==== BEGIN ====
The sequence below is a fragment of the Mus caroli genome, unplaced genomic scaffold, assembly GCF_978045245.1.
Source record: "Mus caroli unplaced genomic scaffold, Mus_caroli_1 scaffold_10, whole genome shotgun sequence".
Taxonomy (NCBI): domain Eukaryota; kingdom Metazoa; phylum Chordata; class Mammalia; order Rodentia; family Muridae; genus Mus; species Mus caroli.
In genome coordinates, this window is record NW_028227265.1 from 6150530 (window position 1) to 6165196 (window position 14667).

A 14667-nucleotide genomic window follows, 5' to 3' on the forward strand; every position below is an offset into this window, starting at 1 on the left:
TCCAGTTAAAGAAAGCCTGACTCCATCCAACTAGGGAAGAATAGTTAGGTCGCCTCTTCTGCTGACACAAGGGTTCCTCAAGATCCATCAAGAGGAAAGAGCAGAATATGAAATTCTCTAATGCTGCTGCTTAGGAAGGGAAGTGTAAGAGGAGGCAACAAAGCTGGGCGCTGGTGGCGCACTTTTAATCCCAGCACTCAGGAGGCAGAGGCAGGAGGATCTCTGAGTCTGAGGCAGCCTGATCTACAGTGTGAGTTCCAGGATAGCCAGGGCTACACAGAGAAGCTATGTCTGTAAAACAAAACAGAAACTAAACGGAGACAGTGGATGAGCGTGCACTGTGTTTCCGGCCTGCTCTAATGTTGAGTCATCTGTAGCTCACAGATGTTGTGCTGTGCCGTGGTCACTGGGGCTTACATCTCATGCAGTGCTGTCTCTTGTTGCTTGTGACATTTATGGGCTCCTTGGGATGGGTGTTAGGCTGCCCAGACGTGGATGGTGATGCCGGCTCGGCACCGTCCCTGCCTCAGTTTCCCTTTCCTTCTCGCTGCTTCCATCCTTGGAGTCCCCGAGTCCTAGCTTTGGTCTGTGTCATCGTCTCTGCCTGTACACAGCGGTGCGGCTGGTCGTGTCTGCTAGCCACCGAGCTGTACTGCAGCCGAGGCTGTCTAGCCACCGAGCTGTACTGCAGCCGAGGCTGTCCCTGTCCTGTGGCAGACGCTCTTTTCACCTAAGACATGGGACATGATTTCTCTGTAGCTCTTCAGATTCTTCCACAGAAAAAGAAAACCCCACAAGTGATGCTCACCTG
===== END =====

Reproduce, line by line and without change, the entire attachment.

The sequence below is a fragment of the Mus caroli genome, unplaced genomic scaffold, assembly GCF_978045245.1.
Source record: "Mus caroli unplaced genomic scaffold, Mus_caroli_1 scaffold_10, whole genome shotgun sequence".
Taxonomy (NCBI): domain Eukaryota; kingdom Metazoa; phylum Chordata; class Mammalia; order Rodentia; family Muridae; genus Mus; species Mus caroli.
In genome coordinates, this window is record NW_028227265.1 from 6150530 (window position 1) to 6165196 (window position 14667).

A 14667-nucleotide genomic window follows, 5' to 3' on the forward strand; every position below is an offset into this window, starting at 1 on the left:
TCCAGTTAAAGAAAGCCTGACTCCATCCAACTAGGGAAGAATAGTTAGGTCGCCTCTTCTGCTGACACAAGGGTTCCTCAAGATCCATCAAGAGGAAAGAGCAGAATATGAAATTCTCTAATGCTGCTGCTTAGGAAGGGAAGTGTAAGAGGAGGCAACAAAGCTGGGCGCTGGTGGCGCACTTTTAATCCCAGCACTCAGGAGGCAGAGGCAGGAGGATCTCTGAGTCTGAGGCAGCCTGATCTACAGTGTGAGTTCCAGGATAGCCAGGGCTACACAGAGAAGCTATGTCTGTAAAACAAAACAGAAACTAAACGGAGACAGTGGATGAGCGTGCACTGTGTTTCCGGCCTGCTCTAATGTTGAGTCATCTGTAGCTCACAGATGTTGTGCTGTGCCGTGGTCACTGGGGCTTACATCTCATGCAGTGCTGTCTCTTGTTGCTTGTGACATTTATGGGCTCCTTGGGATGGGTGTTAGGCTGCCCAGACGTGGATGGTGATGCCGGCTCGGCACCGTCCCTGCCTCAGTTTCCCTTTCCTTCTCGCTGCTTCCATCCTTGGAGTCCCCGAGTCCTAGCTTTGGTCTGTGTCATCGTCTCTGCCTGTACACAGCGGTGCGGCTGGTCGTGTCTGCTAGCCACCGAGCTGTACTGCAGCCGAGGCTGTCTAGCCACCGAGCTGTACTGCAGCCGAGGCTGTCCCTGTCCTGTGGCAGACGCTCTTTTCACCTAAGACATGGGACATGATTTCTCTGTAGCTCTTCAGATTCTTCCACAGAAAAAGAAAACCCCACAAGTGATGCTCACCTG